Common ED Presentations: Minors

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Patients with minor injuries, as well as those with minor medical and surgical conditions, will be streamed to β€˜minors’ in the emergency department.

It takes time to gain confidence in dealing with minor injuries. The fast-paced environment, rapid diagnosis, and procedural skills involved make it an exciting and rewarding place to work.

In this guide, we will cover some of the common presentations to minors with a focus on minor injuries such as sprains, strains, broken bones, wounds, burns, nosebleeds and eye injuries.

Learning from others

The treatment of minor injuries is not covered extensively in medical school, and it is common to go through five or six years of undergraduate education and yet not know what to do when faced with a bleeding scalp wound or minor burn.

You should treat your time in minors as an apprenticeship where you will gain experience in dealing with these minor yet very common clinical presentations.

Emergency nurse practitioners who work in minors receive specialised training and have a wealth of knowledge and experience. Try to spend time with them whenever possible so you can benefit from their expertise.

This article is part of our preparation for practice collection, designed to support newly qualified doctors and doctors working in new clinical settings πŸ₯

Sprains and strains

A sprain relates to a ligament injury, whereas a strain refers to an injury to a muscle or a tendon.

Ankle sprain

Most ankle sprains result from an inversion injury where the patient rolls their ankle inwards, causing damage to the lateral ligamentous complex (anterior talofibular ligaments, calcaneofibular ligament and posterior talofibular ligament). Isolated anterior talofibular ligament (ATFL) injuries account for 60-70% of all ankle sprains.1

Β The Ottawa ankle rules can be used to assist you in deciding whether or not a patient who presents with a simple ankle injury requires imaging.2 The rule is based on clinical examination findings. A patient who was weight-bearing immediately after the injury and in the ED with no pain on the posterior edge or tip of the medial or lateral malleolus can be managed as an ankle sprain without the need for imaging.

The conventional wisdom for managing sprains and strains is rest, ice, compression and elevation (RICE). Resting allows the soft tissue to heal, and ice plus elevation reduces the accumulation of inflammatory fluid.

However, the evidence for compression bandages is variable, and most departments no longer routinely strap ankles following a sprain.

Patients should avoid an over-reliance on crutches for ankle sprains. Putting weight through the ankle as soon as possible will help it heal more quickly.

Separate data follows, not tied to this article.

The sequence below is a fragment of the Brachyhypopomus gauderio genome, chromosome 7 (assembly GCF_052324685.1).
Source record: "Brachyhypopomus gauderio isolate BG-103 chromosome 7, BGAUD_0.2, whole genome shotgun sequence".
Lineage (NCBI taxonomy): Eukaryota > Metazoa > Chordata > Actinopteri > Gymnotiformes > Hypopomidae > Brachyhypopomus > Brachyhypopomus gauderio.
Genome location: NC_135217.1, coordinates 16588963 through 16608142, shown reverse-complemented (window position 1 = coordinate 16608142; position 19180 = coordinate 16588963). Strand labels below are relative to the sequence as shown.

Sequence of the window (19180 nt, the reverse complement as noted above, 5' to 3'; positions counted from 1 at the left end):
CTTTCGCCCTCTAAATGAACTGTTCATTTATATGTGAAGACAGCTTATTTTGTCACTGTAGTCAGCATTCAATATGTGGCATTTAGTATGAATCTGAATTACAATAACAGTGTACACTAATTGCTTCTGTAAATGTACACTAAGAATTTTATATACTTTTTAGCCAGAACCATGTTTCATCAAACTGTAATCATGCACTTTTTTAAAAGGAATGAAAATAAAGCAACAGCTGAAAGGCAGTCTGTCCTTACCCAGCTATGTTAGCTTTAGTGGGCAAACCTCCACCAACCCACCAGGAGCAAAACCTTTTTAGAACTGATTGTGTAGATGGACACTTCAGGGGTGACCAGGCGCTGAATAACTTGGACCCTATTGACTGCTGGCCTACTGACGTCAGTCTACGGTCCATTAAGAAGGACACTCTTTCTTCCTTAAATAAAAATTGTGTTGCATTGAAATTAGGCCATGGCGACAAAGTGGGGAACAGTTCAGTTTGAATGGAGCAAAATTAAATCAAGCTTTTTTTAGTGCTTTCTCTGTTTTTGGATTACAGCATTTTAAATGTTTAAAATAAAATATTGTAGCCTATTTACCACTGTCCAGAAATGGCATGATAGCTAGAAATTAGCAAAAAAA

Simple analgesia and physiotherapy are also important in treating soft tissue injuries. Your department will have access to patient advice leaflets for specific joints, and NHS patient information leaflets can be found online.

Achilles tendon rupture

This is a common sports injury caused by sudden, forced plantarflexion of the foot. Patients may describe an audible snap and pain around the back of the leg. During the physical examination, you should feel for a step in the Achilles tendon and squeeze the calf to elicit passive plantarflexion (Simmonds-Thompson test). Absent plantarflexion suggests a tendon rupture.

Suspected Achilles tendon ruptures require an ultrasound scan and discussion with orthopaedics. Treatment involves either surgery or immobilisation in an equinus position with a boot or cast. These patients should be VTE assessed due to the risk of blood clots from prolonged immobility.

Knee injuries

Giving yourself a refresher on all large joint examinations is worthwhile before you start your first shift in minors.

Knee examination is complex and involves assessing the medial collateral ligament, lateral collateral ligament, anterior and posterior cruciate ligaments, the extensor mechanism of the knee and the menisci.

The Ottawa knee rules can help in deciding which patients require an X-ray following a knee injury.3 Patients who are unable to weight-bear both immediately and in the emergency department require an X-ray.

Most soft tissue injuries of the knee heal with conservative management advice (rest, ice, compression, elevation and physiotherapy).

A compression bandage or knee brace may help reduce the swelling and provide symptomatic relief in the initial stages.

You should discuss all fractures and significant ligamentous injuries with the on-call orthopaedic team.Β  A subset of those with significant ligamentous damage will go on to require surgical intervention.Β 


Assessment of wounds